For a while, Amazon (AMZN -0.22%) may have seemed invincible. The company steadily increased annual revenue and profit over the past five years. Over the same time period, Amazon's stock price climbed from less than $800 to more than $3,000 per share. But in recent months, the situation hasn't been as bright. Inflation and supply chain problems have weighed on the company, and earnings and share price have suffered. The stock has lost 30% year to date.
At the same time, Amazon may be heading for a new chapter. The company plans on a stock split in June. This will bring down the price per share, opening the door to a broader range of investors. Is Amazon a buy before this new chapter begins? The answer is "yes." Here's why.
An e-commerce giant
When you think "Amazon," you may also think "e-commerce giant." And that's one reason I'm optimistic about this stock today. In the U.S. alone, Amazon is set to make up more than 41% of total retail e-commerce sales this year, according to Insider Intelligence. The research firm predicts that e-commerce will top $1 trillion in the U.S. for the first time in 2022 -- and $5 trillion worldwide. So this is a growing market, and Amazon has a significant share.
Now let's talk about the headwinds facing the retail business. Some are beyond Amazon's control, such as inflation. The bad news is that high inflation could persist for quite a while. But the good news it's still a temporary issue; it won't be around forever.
Here's some more good news: Amazon can control certain headwinds -- such as productivity and matching capacity to demand. In fact, Amazon says two thirds of the first quarter's $6 billion in incremental costs are within the company's control. So right now, Amazon aims to make the company's fulfillment network more cost-efficient. And it's working on increasing productivity across the network.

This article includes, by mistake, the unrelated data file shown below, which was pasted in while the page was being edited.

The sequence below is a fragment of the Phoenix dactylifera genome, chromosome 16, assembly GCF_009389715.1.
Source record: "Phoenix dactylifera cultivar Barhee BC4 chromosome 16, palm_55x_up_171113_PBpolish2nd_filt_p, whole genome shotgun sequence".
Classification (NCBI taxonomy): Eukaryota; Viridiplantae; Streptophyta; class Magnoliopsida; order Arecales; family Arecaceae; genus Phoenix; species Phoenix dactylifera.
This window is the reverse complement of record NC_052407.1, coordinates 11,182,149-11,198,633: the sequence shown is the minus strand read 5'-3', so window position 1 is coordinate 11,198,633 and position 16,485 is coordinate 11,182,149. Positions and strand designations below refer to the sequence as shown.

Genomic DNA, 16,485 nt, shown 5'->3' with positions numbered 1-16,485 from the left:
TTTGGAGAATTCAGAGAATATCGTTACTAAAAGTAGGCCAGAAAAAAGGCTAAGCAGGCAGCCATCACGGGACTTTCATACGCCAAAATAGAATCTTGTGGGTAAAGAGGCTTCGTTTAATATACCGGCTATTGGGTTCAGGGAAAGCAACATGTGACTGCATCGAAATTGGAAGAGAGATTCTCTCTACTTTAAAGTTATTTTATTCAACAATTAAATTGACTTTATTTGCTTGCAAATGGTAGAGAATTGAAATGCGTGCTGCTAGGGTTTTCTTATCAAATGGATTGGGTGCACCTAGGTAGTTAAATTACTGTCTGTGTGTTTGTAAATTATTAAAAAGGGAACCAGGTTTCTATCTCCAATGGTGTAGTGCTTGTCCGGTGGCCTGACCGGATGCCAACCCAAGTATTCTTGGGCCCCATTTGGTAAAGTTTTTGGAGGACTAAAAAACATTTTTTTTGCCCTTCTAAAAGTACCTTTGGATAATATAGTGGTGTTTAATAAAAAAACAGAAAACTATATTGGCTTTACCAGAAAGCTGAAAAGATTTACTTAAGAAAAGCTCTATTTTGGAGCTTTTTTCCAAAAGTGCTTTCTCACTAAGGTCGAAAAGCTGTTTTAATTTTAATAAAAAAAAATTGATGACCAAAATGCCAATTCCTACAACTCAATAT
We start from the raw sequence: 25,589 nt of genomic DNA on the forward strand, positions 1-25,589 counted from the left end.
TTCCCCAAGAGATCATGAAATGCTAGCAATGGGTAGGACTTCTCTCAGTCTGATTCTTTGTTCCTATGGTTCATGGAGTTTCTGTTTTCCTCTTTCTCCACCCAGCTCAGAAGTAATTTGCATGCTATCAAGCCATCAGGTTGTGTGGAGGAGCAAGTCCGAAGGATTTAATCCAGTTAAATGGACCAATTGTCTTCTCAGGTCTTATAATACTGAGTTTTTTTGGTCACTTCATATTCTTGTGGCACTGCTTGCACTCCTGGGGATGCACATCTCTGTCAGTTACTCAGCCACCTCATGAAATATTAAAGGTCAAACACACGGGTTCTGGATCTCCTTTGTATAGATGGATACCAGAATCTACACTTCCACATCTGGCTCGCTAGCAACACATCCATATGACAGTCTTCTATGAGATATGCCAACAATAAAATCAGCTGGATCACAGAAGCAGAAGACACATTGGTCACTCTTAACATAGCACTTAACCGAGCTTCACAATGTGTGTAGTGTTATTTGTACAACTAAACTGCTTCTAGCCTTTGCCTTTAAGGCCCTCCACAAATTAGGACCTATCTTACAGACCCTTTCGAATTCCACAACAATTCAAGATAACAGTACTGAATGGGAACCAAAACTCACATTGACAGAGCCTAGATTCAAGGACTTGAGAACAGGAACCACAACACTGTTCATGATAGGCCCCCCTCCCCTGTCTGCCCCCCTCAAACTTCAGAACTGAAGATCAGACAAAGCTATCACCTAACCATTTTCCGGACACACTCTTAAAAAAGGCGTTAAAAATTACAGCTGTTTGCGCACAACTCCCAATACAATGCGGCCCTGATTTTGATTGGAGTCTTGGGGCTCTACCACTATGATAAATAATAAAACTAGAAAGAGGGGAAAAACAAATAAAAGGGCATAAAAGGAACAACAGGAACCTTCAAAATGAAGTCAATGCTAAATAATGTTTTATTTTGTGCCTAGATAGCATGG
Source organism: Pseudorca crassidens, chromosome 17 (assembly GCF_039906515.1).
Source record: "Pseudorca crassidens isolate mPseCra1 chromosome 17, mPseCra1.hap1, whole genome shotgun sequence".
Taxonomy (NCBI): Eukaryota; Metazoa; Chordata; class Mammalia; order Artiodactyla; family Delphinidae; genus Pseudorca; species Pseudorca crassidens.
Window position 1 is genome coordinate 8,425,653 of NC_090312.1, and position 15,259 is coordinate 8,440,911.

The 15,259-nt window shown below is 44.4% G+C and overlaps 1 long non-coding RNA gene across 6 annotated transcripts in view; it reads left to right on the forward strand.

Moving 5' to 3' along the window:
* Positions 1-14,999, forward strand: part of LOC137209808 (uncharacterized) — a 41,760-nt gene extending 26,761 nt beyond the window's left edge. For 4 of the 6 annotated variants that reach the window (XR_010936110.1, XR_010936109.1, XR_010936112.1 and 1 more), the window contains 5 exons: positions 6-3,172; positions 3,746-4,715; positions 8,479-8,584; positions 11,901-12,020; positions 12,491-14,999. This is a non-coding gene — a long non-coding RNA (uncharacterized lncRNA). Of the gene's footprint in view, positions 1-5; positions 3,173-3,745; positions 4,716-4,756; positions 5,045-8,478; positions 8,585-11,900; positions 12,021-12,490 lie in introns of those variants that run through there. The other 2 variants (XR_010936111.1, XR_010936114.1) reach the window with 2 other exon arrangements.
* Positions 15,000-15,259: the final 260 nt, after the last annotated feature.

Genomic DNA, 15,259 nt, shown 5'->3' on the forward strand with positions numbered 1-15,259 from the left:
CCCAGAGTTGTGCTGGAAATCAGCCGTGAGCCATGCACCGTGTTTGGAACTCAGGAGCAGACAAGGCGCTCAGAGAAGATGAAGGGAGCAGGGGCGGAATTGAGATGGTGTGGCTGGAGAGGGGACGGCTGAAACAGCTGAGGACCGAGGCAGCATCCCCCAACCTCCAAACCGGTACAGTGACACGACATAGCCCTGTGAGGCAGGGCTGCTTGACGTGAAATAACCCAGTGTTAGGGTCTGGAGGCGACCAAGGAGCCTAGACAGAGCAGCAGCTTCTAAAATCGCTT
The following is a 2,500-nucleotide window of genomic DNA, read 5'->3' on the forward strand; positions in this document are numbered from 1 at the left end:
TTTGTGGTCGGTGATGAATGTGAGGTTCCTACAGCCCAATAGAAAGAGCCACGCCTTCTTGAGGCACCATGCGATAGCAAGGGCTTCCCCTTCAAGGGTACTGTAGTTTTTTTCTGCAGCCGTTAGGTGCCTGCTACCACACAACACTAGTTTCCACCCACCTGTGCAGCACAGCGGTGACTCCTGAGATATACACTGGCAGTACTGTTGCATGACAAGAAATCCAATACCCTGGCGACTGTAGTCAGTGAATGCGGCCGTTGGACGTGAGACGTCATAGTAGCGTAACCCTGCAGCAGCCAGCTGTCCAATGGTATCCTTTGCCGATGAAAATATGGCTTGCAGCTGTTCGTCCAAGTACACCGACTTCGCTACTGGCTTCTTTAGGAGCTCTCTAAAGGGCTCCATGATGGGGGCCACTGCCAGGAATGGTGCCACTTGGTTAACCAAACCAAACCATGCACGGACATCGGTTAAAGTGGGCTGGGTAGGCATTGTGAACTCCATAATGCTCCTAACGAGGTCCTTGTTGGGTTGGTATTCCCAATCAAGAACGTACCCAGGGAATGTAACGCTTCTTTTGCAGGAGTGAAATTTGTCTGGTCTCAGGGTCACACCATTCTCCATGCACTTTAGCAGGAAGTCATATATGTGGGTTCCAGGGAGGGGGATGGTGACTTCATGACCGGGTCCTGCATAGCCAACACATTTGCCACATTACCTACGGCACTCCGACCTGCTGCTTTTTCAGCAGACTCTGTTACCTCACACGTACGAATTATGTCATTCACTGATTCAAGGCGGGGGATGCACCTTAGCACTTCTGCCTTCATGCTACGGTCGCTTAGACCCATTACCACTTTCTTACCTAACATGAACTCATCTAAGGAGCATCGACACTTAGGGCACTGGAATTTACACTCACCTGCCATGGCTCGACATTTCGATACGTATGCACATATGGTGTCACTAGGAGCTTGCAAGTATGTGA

In other moves to bolster earnings, Amazon earlier this year raised the subscription fee for its U.S. Prime membership. Prime is a key reason why Amazon is set to continue dominating in e-commerce. In the first-quarter earnings call, Amazon said Prime members have significantly increased their spending since the early days of the pandemic. Member renewal rates continue to be high. And the company also notes that members are depending more and more on Amazon for shopping and entertainment. The number of Prime members surpassed 200 million by early 2021; since then, the company says it's added millions of new members. So, in my view, the short-term headwinds don't change the bright long-term prospects for Amazon's e-commerce business.
Cloud computing leadership
There's a second reason to be optimistic about Amazon: That's Amazon Web Services (AWS), the company's cloud computing business. AWS is the leader in cloud computing worldwide. It's maintained market share of 32% to 33% over the past several years, according to Synergy Research Group. And, importantly, AWS is a big profit driver for Amazon. It provided more than 70% of Amazon's total operating income last year.
AWS continues to deliver double-digit growth in revenue and operating income. That's likely to continue; AWS is expanding its infrastructure worldwide to better support current customers and serve new ones. So AWS is winning today -- and it should continue to win well into the future.
Now, let's look at the upcoming stock split. Could that boost Amazon? It may lift the shares in the very short term. Some investors who didn't want to invest thousands of dollars in one share or buy fractional shares may decide to give Amazon a try at the lower price.
But the split isn't a reason for the stock to rise over the long term. Instead, I expect the strength of Amazon's e-commerce and cloud computing businesses to help push the shares higher. And that's why, for the long-term investor, Amazon is a great stock to buy now.